Before I put solar panels on my roof, I built a system with a camera placed vertically over a reflective sphere (one of those cheap garden decorations), and then took photos from each corner of my roof. I then manually aligned each photo to north based on a compass in the photo and trimmed it to a square centered on the sphere. A script computed the path of the sun transformed onto the surface of the sphere, and drew a line over the photo for each month, with crossing lines for hours in solar time, and a point plotted for the position of the sun at the time the picture was taken. The point lined up "close enough" with the sun in the photo for me to assume that the lines were accurate. Any segment of a month line that was across sky would signify time where the panels would be active. and line crossing trees would be time lost to shade, enough to get a rough estimate of how well the panels would work.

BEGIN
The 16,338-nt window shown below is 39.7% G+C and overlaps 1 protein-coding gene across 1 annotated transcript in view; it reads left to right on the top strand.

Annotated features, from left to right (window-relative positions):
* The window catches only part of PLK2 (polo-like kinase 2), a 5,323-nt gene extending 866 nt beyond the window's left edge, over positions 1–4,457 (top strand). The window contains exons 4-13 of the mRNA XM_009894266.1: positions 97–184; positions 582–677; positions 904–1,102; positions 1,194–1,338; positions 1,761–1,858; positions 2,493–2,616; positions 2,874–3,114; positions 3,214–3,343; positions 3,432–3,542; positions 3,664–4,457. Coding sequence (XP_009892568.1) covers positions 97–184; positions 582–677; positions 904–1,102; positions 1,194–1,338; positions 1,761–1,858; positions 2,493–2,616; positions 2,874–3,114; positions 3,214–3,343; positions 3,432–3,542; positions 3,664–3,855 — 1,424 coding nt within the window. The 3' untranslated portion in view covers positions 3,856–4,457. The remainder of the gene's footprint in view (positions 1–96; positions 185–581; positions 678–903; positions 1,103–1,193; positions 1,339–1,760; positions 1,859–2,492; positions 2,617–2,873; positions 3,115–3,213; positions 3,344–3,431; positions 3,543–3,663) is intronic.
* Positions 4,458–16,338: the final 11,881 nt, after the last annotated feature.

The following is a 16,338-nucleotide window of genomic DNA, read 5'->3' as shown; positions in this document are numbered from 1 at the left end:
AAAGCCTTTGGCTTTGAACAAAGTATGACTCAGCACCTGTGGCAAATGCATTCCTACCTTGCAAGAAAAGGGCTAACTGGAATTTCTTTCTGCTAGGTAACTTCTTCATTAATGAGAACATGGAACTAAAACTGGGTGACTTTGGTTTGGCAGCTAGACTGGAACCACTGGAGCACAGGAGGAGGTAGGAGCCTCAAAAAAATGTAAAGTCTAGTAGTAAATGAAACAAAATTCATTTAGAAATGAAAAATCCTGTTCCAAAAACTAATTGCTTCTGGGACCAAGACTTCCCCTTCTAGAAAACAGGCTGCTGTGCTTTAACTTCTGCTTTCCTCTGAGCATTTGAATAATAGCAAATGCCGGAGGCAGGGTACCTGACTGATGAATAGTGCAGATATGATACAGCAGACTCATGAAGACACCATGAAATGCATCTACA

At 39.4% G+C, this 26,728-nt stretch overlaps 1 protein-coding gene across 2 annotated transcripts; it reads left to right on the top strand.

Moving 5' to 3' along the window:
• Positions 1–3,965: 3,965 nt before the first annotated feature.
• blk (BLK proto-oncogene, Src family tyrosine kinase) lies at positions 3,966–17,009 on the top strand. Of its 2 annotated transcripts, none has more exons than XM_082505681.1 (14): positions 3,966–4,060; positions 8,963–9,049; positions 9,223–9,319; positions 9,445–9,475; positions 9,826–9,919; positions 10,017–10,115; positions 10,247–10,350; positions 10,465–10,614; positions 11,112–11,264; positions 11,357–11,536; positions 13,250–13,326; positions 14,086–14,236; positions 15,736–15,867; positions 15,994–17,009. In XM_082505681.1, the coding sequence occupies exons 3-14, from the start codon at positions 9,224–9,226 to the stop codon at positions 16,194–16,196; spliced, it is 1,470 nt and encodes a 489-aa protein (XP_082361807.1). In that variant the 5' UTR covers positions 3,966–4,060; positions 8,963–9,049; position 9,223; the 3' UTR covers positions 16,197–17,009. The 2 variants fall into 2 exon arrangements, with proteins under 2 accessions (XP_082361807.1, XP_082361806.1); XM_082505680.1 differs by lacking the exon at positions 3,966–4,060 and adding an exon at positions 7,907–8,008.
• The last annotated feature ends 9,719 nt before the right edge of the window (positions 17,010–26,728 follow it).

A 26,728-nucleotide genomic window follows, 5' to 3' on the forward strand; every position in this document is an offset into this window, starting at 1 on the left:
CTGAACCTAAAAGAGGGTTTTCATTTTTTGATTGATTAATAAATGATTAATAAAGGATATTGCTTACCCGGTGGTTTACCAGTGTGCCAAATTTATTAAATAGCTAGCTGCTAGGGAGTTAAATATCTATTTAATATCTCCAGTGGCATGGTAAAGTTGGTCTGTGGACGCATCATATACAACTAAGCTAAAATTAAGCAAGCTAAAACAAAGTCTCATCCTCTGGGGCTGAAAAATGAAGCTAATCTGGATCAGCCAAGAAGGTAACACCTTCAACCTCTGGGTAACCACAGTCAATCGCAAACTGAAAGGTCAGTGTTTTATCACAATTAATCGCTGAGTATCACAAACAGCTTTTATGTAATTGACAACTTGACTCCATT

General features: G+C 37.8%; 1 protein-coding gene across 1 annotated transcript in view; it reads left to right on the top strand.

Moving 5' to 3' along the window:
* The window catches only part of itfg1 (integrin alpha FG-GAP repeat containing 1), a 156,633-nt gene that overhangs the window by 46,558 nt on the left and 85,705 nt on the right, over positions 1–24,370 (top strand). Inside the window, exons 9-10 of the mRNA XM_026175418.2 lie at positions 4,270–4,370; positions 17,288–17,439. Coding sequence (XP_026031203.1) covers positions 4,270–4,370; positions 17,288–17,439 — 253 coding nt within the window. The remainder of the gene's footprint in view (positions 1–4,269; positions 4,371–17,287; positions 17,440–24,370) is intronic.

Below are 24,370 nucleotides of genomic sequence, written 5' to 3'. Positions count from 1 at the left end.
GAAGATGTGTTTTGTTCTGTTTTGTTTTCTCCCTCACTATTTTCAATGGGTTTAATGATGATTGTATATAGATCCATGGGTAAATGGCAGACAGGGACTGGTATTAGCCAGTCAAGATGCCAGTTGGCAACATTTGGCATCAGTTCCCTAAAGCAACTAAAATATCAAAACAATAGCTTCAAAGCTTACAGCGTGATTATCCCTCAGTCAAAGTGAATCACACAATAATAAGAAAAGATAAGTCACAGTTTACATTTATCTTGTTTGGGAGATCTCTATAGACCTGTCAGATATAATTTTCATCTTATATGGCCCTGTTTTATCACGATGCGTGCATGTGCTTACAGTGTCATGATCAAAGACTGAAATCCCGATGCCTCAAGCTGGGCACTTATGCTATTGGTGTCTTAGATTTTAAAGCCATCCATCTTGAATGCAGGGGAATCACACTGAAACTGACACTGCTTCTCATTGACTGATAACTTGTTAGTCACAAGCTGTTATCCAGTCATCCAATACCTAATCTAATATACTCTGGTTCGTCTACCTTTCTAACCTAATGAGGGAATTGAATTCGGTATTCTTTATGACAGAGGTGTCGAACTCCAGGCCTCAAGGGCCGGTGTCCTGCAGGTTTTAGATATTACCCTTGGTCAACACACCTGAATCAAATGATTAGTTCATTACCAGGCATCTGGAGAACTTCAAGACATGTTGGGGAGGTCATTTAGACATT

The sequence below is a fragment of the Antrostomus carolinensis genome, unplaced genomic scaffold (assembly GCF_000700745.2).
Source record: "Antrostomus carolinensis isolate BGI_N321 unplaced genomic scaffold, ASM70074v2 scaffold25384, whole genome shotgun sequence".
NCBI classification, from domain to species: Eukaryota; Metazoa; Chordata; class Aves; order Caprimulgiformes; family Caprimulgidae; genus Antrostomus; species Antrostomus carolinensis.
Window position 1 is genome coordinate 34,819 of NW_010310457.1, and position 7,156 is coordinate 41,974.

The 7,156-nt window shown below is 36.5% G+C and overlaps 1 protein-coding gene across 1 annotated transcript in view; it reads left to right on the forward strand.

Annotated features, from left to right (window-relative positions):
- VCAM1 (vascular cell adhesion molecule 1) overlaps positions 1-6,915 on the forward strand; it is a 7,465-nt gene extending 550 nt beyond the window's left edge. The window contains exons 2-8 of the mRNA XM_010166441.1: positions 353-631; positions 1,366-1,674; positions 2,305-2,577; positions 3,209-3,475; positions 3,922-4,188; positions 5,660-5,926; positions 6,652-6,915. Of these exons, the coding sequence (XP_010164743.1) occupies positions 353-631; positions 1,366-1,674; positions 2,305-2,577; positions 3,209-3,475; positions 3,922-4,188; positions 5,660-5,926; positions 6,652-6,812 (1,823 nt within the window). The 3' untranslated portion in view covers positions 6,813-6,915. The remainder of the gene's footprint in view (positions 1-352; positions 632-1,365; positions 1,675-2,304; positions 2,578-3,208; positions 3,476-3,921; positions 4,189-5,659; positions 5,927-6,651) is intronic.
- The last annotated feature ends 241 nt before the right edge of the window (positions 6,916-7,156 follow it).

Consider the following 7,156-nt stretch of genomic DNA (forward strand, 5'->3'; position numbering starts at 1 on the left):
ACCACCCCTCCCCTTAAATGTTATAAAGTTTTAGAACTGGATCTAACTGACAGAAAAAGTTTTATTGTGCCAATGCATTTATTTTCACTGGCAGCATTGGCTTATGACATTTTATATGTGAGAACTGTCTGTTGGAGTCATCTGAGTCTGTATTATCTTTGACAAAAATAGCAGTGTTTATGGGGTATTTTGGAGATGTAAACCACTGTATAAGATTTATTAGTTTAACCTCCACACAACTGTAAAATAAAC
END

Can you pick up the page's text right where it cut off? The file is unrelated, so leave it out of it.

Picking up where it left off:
Then I called a solar installer, who came out for a free quote with a handled tool that took a single photo, autodetected the position, orientation, and where the photo was sky vs. trees, and spit out the percentage of total incoming solar energy that would be absorbed at that point. I recommend doing it that way.